Some Mower yachts designs that have been well publicized include The A-Cat, The R-Class, The Legendary and the Fishers Island Design.

The A-Cat

In 1922 Judge Charles McKeehan of Philadelphia hired Mower to design a new boat specifically to win the Toms River cup. Mower's design became the Mary Ann, a 28-foot (8.5 m) hull based on the traditional East Coast catboat lines. In place of the gaff-rigged catboat sail, the first A-cat was soon equipped with a powerful Marconi rig, a tall triangular sail on a 46-foot (14 m) tall mast and sweeping 28-foot (8.5 m) boom at its foot. After Mary Ann swept the race in July 1922, other racers started having their own versions built. The seven-boat fleet became a familiar sight during the 1920s, but the Great Depression put a damper on the race scene and no more A-cats were built. Mary Ann can still be found on Barnegat Bay[2].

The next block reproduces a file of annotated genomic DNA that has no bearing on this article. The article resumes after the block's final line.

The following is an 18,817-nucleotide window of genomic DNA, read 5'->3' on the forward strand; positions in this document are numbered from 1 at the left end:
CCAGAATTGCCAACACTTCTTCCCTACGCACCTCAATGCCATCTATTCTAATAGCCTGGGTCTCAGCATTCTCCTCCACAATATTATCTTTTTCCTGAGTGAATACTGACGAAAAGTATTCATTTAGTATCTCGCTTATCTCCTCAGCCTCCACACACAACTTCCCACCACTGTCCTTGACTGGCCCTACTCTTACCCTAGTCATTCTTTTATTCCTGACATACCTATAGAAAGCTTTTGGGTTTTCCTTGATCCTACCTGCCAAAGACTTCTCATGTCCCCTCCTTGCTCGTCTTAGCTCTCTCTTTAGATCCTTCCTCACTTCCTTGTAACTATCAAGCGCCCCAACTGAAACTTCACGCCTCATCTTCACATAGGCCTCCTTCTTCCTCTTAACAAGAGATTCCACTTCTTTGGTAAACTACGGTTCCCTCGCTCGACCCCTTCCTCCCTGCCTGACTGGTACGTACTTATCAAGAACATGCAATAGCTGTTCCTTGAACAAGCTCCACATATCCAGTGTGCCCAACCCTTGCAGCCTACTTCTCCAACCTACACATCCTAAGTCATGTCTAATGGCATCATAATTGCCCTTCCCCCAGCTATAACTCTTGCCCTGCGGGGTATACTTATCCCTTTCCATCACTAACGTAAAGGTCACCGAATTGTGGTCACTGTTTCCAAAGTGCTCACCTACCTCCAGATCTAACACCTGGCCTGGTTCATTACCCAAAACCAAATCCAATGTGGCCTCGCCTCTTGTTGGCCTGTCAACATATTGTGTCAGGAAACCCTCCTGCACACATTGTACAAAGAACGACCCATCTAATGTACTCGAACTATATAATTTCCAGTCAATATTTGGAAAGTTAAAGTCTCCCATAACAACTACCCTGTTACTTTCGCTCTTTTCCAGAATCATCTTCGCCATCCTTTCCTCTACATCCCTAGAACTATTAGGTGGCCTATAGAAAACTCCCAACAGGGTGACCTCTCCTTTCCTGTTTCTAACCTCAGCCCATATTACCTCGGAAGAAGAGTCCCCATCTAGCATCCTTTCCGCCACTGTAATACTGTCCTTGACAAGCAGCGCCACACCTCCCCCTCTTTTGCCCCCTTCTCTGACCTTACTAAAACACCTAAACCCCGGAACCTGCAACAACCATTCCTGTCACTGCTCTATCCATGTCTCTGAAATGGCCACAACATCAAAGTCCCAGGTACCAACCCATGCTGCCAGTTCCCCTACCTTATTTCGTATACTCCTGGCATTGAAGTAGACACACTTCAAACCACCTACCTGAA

Year 1922
Overall length 28 feet (8.5 m)
Waterline length 22 feet (6.7 m)
Beam 11 feet (3.4 m)
Draft 2 feet 6 inches (0.76 m)
Mast above Deck 46 feet (14 m)
Boom 28 feet (8.5 m)
Sail area 615 square feet (57.1 m2)
Construction Cedar on oak
Fastenings Bronze cooper
First Builder Morton Johnson, Bay Head

Fishers Island One Designs

Since they were built in 1923, the Fishers Island One Designs, as the Class A's were originally called, have been enthusiastically raced, day sailed and cruised on Fishers Island Sound. The fleet has anchored in only two harbors. Hay Harbor, Fishers Island, New York, from 1923–33 and then the Lagoon at Groton Long Point, Conn., from 1933 to the present. The original model of this boats is owned by Mildred Pastula (grand daughter of Mower) and is nearly identical to the Sidney or Charles Herreshoff models. The two designers were acquainted and both worked on the Fishers Island boats, so the similarity is not a surprise, but who should get the credit remains an area of contention.